In 1927 the Italian anarchists Nicola Sacco and Bartolomeo Vanzetti were executed in Boston following a murder trial that was widely denounced for its anti-labour and anti-immigrant bias. From 1921 the campaign to save the two men powerfully mobilised labour internationalism and triggered waves of protests across the world. This article examines the important contributions made by Irish and Irish-American radicals to the Sacco-Vanzetti campaign. Mary Donovan was a leading member of the Sacco-Vanzetti Defense Committee, and a second-generation Irish union organiser and member of Boston's James Connolly Club. In the 1920s she travelled to Ireland twice and appealed to Irish and Irish American labour to support the campaign. At the same time, Donovan and many of the activists considered here held ambiguous personal and political relationships with Ireland. Transnational Irish radicalism in the early-twentieth century is most commonly considered in nationalist terms. Taking a distinctly non-Irish cause - the Sacco-Vanzetti case of 1920-7 - allows us to look from a different perspective at the global Irish Revolution and reveals how radical labour currents reached into Irish and Irish-American circles during the revolutionary era, though the response to the campaign also indicates a receding internationalism in the immediate aftermath of Irish independence.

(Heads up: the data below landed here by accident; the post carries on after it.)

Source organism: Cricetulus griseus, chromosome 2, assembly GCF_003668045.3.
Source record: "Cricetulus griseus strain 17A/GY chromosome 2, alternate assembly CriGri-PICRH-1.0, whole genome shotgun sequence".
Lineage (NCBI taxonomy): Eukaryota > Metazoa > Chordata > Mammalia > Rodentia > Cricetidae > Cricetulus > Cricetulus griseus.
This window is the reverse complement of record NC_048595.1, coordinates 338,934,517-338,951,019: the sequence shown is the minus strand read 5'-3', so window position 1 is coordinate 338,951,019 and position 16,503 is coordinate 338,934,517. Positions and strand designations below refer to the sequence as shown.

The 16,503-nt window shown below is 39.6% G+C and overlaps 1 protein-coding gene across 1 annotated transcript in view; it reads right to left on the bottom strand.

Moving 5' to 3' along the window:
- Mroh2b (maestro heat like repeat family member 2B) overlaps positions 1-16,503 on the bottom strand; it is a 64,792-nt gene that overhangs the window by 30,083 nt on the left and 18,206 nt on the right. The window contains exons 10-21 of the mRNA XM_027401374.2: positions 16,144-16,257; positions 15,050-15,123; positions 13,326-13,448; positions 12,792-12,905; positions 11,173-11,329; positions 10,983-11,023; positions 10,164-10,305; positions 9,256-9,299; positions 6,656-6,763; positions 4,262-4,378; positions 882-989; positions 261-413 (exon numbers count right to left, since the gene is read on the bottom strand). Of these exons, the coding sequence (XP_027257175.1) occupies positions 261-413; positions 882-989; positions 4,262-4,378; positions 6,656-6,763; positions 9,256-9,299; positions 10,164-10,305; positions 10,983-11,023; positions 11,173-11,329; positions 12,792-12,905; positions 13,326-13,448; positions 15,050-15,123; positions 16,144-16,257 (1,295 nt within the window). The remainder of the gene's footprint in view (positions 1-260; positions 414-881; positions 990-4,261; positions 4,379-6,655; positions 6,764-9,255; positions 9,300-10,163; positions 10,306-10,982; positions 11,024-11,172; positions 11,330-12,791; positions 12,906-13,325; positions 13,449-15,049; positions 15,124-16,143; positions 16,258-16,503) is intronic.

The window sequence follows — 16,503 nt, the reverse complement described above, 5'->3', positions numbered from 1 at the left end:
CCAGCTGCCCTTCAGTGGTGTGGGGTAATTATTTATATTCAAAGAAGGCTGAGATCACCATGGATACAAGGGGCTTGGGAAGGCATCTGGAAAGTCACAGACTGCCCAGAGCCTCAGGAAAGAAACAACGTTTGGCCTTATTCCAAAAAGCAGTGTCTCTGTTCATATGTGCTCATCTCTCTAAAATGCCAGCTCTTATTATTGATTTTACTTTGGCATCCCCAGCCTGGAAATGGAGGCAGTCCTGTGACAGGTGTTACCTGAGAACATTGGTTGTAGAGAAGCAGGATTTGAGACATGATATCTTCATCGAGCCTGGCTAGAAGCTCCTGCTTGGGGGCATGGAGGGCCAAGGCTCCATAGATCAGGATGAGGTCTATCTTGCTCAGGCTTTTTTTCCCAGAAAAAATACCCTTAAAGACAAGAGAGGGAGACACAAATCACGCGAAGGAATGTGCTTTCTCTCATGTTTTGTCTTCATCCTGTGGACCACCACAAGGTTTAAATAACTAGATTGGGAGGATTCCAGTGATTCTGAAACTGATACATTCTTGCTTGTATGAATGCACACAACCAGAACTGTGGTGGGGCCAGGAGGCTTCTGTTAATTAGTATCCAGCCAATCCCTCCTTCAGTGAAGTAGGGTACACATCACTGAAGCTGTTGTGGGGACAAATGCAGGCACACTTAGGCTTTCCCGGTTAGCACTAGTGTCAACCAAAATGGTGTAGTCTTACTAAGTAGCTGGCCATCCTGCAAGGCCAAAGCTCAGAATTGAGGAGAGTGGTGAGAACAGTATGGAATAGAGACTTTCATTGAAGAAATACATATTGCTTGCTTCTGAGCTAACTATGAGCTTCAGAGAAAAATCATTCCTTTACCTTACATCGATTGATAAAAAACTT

- transatlantic radicalism
- Mary Donovan